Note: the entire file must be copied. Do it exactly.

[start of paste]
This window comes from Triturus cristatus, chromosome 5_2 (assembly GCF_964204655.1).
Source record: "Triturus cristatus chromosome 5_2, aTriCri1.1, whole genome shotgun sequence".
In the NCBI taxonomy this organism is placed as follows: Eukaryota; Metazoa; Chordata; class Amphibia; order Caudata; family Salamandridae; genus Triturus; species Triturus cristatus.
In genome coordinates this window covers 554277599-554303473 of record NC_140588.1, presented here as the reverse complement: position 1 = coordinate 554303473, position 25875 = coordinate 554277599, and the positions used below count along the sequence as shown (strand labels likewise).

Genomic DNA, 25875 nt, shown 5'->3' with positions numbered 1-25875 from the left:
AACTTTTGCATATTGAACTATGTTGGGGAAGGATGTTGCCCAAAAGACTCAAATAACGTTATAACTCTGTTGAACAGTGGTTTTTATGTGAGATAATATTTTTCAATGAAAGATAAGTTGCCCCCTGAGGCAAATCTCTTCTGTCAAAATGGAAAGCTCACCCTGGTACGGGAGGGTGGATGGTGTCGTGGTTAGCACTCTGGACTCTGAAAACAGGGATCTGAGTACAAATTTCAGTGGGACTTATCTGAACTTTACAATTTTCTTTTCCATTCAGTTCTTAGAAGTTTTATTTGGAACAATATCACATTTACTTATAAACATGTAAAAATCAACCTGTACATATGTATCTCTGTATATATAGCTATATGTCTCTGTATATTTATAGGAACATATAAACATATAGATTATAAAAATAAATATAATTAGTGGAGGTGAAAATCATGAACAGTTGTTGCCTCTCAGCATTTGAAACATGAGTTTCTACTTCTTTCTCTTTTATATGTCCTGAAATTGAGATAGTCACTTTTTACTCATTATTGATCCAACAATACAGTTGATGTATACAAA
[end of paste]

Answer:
This window comes from Triturus cristatus, chromosome 5_2 (assembly GCF_964204655.1).
Source record: "Triturus cristatus chromosome 5_2, aTriCri1.1, whole genome shotgun sequence".
In the NCBI taxonomy this organism is placed as follows: Eukaryota; Metazoa; Chordata; class Amphibia; order Caudata; family Salamandridae; genus Triturus; species Triturus cristatus.
In genome coordinates this window covers 554277599-554303473 of record NC_140588.1, presented here as the reverse complement: position 1 = coordinate 554303473, position 25875 = coordinate 554277599, and the positions used below count along the sequence as shown (strand labels likewise).

Genomic DNA, 25875 nt, shown 5'->3' with positions numbered 1-25875 from the left:
AACTTTTGCATATTGAACTATGTTGGGGAAGGATGTTGCCCAAAAGACTCAAATAACGTTATAACTCTGTTGAACAGTGGTTTTTATGTGAGATAATATTTTTCAATGAAAGATAAGTTGCCCCCTGAGGCAAATCTCTTCTGTCAAAATGGAAAGCTCACCCTGGTACGGGAGGGTGGATGGTGTCGTGGTTAGCACTCTGGACTCTGAAAACAGGGATCTGAGTACAAATTTCAGTGGGACTTATCTGAACTTTACAATTTTCTTTTCCATTCAGTTCTTAGAAGTTTTATTTGGAACAATATCACATTTACTTATAAACATGTAAAAATCAACCTGTACATATGTATCTCTGTATATATAGCTATATGTCTCTGTATATTTATAGGAACATATAAACATATAGATTATAAAAATAAATATAATTAGTGGAGGTGAAAATCATGAACAGTTGTTGCCTCTCAGCATTTGAAACATGAGTTTCTACTTCTTTCTCTTTTATATGTCCTGAAATTGAGATAGTCACTTTTTACTCATTATTGATCCAACAATACAGTTGATGTATACAAA